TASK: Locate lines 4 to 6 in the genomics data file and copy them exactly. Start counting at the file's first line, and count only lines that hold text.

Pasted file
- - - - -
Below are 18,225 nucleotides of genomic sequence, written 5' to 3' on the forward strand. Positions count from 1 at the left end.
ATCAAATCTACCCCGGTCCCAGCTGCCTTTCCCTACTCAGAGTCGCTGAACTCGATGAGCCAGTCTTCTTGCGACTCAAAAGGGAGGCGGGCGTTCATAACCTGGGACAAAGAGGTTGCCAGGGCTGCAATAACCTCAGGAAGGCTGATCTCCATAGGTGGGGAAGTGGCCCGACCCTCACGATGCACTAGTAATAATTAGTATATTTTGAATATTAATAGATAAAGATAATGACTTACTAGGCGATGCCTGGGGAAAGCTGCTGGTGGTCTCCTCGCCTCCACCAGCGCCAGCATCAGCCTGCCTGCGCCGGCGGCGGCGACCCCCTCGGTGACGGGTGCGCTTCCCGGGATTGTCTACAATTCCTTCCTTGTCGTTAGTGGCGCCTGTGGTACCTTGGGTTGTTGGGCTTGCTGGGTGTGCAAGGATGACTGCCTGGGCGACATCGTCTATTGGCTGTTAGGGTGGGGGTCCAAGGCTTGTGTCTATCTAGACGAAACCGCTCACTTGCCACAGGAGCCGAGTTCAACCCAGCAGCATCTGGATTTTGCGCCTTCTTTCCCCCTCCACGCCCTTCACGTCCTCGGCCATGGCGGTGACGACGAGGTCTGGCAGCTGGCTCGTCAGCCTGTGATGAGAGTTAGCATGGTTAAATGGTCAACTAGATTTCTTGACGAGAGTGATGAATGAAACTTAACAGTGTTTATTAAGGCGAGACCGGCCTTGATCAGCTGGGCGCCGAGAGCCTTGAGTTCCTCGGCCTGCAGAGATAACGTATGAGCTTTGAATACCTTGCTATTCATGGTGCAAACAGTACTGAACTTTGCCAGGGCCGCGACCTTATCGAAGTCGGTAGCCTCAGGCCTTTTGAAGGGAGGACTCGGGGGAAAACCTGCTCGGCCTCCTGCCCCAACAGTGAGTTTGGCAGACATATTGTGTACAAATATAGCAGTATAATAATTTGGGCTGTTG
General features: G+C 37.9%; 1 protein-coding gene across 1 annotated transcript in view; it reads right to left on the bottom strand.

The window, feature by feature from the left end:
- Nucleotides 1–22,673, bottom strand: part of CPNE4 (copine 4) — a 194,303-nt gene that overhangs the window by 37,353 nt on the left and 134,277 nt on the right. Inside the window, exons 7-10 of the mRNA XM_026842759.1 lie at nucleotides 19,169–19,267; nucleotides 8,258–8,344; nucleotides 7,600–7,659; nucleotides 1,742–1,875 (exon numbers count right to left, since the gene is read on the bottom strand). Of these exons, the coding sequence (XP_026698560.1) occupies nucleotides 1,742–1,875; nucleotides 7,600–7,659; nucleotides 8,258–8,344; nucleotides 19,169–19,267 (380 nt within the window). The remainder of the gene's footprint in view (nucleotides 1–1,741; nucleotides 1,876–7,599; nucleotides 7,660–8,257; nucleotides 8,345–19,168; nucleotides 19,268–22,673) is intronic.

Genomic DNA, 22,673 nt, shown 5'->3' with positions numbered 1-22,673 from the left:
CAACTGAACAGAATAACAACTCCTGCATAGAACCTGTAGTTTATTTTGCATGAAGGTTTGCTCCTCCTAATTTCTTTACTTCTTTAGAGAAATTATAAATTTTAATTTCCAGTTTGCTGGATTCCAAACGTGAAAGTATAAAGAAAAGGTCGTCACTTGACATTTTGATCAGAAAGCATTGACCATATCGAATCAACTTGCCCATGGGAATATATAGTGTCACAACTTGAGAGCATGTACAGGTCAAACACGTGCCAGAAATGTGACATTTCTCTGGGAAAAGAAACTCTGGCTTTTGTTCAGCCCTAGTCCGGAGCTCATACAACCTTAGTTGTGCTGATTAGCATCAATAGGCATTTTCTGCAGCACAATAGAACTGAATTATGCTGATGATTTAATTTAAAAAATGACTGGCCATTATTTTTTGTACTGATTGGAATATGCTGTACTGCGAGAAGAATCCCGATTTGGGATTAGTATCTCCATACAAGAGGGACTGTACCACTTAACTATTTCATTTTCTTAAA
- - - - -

The window, feature by feature from the left end:
- Nucleotides 1–22,673, bottom strand: part of CPNE4 (copine 4) — a 194,303-nt gene that overhangs the window by 37,353 nt on the left and 134,277 nt on the right. Inside the window, exons 7-10 of the mRNA XM_026842759.1 lie at nucleotides 19,169–19,267; nucleotides 8,258–8,344; nucleotides 7,600–7,659; nucleotides 1,742–1,875 (exon numbers count right to left, since the gene is read on the bottom strand). Of these exons, the coding sequence (XP_026698560.1) occupies nucleotides 1,742–1,875; nucleotides 7,600–7,659; nucleotides 8,258–8,344; nucleotides 19,169–19,267 (380 nt within the window). The remainder of the gene's footprint in view (nucleotides 1–1,741; nucleotides 1,876–7,599; nucleotides 7,660–8,257; nucleotides 8,345–19,168; nucleotides 19,268–22,673) is intronic.

Genomic DNA, 22,673 nt, shown 5'->3' with positions numbered 1-22,673 from the left: